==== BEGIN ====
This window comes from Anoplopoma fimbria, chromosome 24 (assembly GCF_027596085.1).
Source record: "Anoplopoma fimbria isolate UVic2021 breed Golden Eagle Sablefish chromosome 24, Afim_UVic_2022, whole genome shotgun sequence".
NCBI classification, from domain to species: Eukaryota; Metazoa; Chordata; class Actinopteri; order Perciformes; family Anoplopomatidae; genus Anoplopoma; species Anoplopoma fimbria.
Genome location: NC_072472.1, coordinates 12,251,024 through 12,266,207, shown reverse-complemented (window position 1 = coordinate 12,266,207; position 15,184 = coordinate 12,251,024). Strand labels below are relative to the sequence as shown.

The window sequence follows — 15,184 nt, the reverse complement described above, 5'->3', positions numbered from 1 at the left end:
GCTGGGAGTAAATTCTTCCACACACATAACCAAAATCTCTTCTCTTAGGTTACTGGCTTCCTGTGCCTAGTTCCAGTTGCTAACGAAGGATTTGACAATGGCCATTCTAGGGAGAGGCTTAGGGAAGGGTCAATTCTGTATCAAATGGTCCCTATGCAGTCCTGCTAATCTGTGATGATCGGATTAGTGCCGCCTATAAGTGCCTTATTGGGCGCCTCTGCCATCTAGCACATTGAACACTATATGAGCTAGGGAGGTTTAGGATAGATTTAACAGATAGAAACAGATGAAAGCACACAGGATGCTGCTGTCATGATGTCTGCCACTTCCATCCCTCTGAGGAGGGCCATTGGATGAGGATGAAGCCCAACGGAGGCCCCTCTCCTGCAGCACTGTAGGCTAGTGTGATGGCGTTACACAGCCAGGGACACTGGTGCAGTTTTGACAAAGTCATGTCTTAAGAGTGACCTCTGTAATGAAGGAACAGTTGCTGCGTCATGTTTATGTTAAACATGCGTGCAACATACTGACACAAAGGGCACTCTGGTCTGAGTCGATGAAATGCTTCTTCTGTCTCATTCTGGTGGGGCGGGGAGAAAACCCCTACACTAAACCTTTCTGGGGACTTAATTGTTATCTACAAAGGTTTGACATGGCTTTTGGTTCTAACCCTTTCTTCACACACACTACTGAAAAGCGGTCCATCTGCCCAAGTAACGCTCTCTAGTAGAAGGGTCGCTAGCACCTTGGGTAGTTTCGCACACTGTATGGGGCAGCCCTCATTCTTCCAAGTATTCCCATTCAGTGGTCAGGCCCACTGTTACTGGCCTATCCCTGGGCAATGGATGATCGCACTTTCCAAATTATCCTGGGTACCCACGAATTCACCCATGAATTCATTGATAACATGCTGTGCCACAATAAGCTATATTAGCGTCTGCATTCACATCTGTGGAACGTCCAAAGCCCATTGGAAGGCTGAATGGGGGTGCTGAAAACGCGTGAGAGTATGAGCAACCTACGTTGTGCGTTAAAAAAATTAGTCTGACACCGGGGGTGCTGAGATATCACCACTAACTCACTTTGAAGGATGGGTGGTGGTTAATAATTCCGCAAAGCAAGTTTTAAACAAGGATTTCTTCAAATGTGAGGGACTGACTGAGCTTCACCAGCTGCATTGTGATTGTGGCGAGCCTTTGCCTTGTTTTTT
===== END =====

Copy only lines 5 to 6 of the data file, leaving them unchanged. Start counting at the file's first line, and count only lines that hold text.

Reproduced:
The window sequence follows — 15,184 nt, the reverse complement described above, 5'->3', positions numbered from 1 at the left end:
GCTGGGAGTAAATTCTTCCACACACATAACCAAAATCTCTTCTCTTAGGTTACTGGCTTCCTGTGCCTAGTTCCAGTTGCTAACGAAGGATTTGACAATGGCCATTCTAGGGAGAGGCTTAGGGAAGGGTCAATTCTGTATCAAATGGTCCCTATGCAGTCCTGCTAATCTGTGATGATCGGATTAGTGCCGCCTATAAGTGCCTTATTGGGCGCCTCTGCCATCTAGCACATTGAACACTATATGAGCTAGGGAGGTTTAGGATAGATTTAACAGATAGAAACAGATGAAAGCACACAGGATGCTGCTGTCATGATGTCTGCCACTTCCATCCCTCTGAGGAGGGCCATTGGATGAGGATGAAGCCCAACGGAGGCCCCTCTCCTGCAGCACTGTAGGCTAGTGTGATGGCGTTACACAGCCAGGGACACTGGTGCAGTTTTGACAAAGTCATGTCTTAAGAGTGACCTCTGTAATGAAGGAACAGTTGCTGCGTCATGTTTATGTTAAACATGCGTGCAACATACTGACACAAAGGGCACTCTGGTCTGAGTCGATGAAATGCTTCTTCTGTCTCATTCTGGTGGGGCGGGGAGAAAACCCCTACACTAAACCTTTCTGGGGACTTAATTGTTATCTACAAAGGTTTGACATGGCTTTTGGTTCTAACCCTTTCTTCACACACACTACTGAAAAGCGGTCCATCTGCCCAAGTAACGCTCTCTAGTAGAAGGGTCGCTAGCACCTTGGGTAGTTTCGCACACTGTATGGGGCAGCCCTCATTCTTCCAAGTATTCCCATTCAGTGGTCAGGCCCACTGTTACTGGCCTATCCCTGGGCAATGGATGATCGCACTTTCCAAATTATCCTGGGTACCCACGAATTCACCCATGAATTCATTGATAACATGCTGTGCCACAATAAGCTATATTAGCGTCTGCATTCACATCTGTGGAACGTCCAAAGCCCATTGGAAGGCTGAATGGGGGTGCTGAAAACGCGTGAGAGTATGAGCAACCTACGTTGTGCGTTAAAAAAATTAGTCTGACACCGGGGGTGCTGAGATATCACCACTAACTCACTTTGAAGGATGGGTGGTGGTTAATAATTCCGCAAAGCAAGTTTTAAACAAGGATTTCTTCAAATGTGAGGGACTGACTGAGCTTCACCAGCTGCATTGTGATTGTGGCGAGCCTTTGCCTTGTTTTTT